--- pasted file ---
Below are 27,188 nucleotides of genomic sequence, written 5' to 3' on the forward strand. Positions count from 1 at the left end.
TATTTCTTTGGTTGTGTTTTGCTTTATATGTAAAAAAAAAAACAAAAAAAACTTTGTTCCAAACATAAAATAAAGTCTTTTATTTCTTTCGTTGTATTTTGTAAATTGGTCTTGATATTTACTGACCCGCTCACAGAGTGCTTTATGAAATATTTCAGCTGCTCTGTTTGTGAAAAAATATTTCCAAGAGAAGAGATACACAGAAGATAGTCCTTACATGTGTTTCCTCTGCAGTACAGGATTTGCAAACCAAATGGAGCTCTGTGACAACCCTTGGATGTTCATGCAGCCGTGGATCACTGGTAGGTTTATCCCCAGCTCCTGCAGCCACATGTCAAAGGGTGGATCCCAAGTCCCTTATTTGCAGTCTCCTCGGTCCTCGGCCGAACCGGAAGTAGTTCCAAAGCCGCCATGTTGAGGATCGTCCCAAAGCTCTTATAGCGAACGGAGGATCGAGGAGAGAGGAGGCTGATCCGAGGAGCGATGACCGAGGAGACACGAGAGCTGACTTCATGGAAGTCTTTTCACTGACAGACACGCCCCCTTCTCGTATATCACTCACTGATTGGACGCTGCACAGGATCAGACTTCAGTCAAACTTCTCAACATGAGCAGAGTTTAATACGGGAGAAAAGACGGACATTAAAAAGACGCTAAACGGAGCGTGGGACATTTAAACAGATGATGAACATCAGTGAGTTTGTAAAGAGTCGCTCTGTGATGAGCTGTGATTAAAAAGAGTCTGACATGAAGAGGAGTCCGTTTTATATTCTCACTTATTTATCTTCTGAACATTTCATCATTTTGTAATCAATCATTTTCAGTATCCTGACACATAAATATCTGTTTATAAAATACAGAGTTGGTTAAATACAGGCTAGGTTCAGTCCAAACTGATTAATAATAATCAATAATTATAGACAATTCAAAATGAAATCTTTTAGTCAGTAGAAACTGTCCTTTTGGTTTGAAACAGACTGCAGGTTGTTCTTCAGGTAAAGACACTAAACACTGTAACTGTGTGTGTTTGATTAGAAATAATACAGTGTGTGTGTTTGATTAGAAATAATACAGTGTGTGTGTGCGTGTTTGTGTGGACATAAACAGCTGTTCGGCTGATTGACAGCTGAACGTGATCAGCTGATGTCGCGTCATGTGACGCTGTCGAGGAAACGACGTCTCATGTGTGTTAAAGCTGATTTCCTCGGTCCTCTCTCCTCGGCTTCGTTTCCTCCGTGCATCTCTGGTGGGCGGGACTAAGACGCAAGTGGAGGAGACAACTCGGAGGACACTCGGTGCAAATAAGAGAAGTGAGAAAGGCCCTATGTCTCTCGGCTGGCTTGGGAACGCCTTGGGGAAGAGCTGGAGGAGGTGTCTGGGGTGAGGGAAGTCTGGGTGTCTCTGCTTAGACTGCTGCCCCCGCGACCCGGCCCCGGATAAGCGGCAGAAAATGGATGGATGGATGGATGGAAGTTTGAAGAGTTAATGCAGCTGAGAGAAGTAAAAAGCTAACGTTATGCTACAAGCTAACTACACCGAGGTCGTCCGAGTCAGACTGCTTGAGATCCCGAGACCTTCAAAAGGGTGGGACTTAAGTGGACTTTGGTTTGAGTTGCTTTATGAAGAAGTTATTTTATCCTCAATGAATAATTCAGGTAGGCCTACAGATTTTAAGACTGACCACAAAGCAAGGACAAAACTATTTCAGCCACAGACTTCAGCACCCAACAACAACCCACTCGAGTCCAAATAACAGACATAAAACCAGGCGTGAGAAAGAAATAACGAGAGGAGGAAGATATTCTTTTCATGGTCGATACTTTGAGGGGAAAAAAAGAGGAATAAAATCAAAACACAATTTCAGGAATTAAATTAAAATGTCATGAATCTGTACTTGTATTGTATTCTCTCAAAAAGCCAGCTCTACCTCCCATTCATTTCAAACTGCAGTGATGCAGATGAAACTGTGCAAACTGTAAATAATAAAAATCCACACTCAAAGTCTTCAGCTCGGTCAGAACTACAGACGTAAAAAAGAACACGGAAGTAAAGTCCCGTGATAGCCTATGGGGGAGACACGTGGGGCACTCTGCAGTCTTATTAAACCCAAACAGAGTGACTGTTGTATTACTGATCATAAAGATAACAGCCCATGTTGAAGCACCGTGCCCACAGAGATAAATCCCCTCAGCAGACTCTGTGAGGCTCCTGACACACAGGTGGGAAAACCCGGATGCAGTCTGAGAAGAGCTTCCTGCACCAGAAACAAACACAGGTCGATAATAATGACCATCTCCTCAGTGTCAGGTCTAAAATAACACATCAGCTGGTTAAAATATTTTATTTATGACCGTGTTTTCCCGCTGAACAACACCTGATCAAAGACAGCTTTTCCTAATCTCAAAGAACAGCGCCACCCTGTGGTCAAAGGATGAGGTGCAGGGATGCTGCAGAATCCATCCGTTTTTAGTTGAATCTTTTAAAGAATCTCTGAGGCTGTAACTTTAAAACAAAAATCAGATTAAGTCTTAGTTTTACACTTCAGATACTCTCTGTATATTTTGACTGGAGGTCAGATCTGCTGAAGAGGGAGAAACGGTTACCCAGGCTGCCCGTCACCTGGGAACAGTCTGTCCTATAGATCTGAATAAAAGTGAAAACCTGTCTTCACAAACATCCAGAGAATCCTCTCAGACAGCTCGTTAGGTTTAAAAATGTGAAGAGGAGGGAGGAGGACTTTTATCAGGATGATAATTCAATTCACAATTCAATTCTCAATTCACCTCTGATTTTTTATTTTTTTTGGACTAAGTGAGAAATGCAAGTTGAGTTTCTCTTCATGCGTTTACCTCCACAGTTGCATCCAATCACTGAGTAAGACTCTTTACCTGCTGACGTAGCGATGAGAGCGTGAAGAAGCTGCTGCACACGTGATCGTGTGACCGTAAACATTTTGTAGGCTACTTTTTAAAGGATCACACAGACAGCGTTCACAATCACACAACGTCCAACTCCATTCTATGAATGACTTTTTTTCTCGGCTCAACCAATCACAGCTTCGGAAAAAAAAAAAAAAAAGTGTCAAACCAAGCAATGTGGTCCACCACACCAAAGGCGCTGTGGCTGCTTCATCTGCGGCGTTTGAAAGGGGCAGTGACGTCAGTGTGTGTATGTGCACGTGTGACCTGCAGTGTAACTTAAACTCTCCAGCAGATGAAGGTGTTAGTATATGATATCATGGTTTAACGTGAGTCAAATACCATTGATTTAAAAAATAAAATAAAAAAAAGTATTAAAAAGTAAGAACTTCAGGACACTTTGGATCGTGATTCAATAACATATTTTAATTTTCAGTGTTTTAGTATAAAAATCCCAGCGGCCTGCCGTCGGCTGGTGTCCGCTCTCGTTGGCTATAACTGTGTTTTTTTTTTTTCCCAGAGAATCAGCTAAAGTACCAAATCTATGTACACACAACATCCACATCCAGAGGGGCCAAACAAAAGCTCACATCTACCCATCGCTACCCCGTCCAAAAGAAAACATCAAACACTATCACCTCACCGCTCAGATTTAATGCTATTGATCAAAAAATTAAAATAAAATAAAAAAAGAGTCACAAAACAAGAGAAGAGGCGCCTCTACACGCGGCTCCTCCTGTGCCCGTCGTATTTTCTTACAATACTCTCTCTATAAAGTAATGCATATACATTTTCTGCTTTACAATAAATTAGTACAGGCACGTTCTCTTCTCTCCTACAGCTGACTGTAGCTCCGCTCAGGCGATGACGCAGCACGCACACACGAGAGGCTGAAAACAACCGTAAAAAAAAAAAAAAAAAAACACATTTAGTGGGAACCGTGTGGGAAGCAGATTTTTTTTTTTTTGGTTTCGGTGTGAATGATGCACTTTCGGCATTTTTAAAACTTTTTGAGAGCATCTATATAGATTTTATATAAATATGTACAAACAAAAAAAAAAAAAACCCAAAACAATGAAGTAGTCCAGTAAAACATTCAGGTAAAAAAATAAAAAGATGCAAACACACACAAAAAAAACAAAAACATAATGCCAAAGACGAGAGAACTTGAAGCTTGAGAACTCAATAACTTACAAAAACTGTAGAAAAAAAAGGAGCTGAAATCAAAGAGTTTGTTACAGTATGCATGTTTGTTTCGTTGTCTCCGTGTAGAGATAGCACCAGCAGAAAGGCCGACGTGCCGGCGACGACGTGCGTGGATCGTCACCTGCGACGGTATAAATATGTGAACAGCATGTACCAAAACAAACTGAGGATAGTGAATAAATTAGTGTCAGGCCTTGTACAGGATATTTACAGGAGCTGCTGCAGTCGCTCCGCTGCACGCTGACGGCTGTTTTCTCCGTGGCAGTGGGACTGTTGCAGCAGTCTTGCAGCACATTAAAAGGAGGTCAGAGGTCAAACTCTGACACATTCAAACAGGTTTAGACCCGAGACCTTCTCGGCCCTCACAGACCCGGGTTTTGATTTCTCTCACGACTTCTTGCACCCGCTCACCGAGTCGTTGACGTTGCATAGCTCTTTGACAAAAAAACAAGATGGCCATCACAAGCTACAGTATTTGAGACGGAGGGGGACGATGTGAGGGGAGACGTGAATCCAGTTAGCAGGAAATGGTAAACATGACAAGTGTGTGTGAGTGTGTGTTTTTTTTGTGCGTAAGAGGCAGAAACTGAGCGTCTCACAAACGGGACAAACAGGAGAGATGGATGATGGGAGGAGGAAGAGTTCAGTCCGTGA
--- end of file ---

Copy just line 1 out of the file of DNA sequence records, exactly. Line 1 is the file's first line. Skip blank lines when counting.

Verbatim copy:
Below are 27,188 nucleotides of genomic sequence, written 5' to 3' on the forward strand. Positions count from 1 at the left end.